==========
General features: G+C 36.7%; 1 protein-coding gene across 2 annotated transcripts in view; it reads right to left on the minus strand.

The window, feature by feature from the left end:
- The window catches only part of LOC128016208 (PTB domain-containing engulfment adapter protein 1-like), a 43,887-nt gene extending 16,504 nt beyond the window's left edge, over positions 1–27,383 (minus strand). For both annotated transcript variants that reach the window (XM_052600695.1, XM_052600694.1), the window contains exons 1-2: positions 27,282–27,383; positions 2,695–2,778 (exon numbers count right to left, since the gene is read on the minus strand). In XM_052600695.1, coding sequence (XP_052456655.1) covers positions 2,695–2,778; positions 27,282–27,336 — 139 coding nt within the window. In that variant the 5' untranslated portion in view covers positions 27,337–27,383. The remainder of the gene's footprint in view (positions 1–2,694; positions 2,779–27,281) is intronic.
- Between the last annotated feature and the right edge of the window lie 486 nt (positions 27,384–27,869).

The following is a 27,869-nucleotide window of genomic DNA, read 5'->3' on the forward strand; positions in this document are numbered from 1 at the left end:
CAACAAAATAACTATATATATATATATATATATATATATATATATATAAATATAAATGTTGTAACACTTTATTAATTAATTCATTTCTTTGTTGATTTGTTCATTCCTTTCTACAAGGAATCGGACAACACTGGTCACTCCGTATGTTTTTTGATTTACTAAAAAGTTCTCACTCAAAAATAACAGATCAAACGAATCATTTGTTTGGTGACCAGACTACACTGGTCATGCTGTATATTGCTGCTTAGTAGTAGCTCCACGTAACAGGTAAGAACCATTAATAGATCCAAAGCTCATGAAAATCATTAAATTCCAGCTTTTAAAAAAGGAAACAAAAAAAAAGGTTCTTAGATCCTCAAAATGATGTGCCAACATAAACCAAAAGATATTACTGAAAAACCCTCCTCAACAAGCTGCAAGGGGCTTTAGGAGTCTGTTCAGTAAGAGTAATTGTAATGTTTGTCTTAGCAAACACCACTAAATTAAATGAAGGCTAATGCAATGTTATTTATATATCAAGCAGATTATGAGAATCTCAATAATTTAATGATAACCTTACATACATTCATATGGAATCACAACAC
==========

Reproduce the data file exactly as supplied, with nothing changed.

General features: G+C 36.7%; 1 protein-coding gene across 2 annotated transcripts in view; it reads right to left on the minus strand.

The window, feature by feature from the left end:
- The window catches only part of LOC128016208 (PTB domain-containing engulfment adapter protein 1-like), a 43,887-nt gene extending 16,504 nt beyond the window's left edge, over positions 1–27,383 (minus strand). For both annotated transcript variants that reach the window (XM_052600695.1, XM_052600694.1), the window contains exons 1-2: positions 27,282–27,383; positions 2,695–2,778 (exon numbers count right to left, since the gene is read on the minus strand). In XM_052600695.1, coding sequence (XP_052456655.1) covers positions 2,695–2,778; positions 27,282–27,336 — 139 coding nt within the window. In that variant the 5' untranslated portion in view covers positions 27,337–27,383. The remainder of the gene's footprint in view (positions 1–2,694; positions 2,779–27,281) is intronic.
- Between the last annotated feature and the right edge of the window lie 486 nt (positions 27,384–27,869).

The following is a 27,869-nucleotide window of genomic DNA, read 5'->3' on the forward strand; positions in this document are numbered from 1 at the left end:
CAACAAAATAACTATATATATATATATATATATATATATATATATATAAATATAAATGTTGTAACACTTTATTAATTAATTCATTTCTTTGTTGATTTGTTCATTCCTTTCTACAAGGAATCGGACAACACTGGTCACTCCGTATGTTTTTTGATTTACTAAAAAGTTCTCACTCAAAAATAACAGATCAAACGAATCATTTGTTTGGTGACCAGACTACACTGGTCATGCTGTATATTGCTGCTTAGTAGTAGCTCCACGTAACAGGTAAGAACCATTAATAGATCCAAAGCTCATGAAAATCATTAAATTCCAGCTTTTAAAAAAGGAAACAAAAAAAAAGGTTCTTAGATCCTCAAAATGATGTGCCAACATAAACCAAAAGATATTACTGAAAAACCCTCCTCAACAAGCTGCAAGGGGCTTTAGGAGTCTGTTCAGTAAGAGTAATTGTAATGTTTGTCTTAGCAAACACCACTAAATTAAATGAAGGCTAATGCAATGTTATTTATATATCAAGCAGATTATGAGAATCTCAATAATTTAATGATAACCTTACATACATTCATATGGAATCACAACAC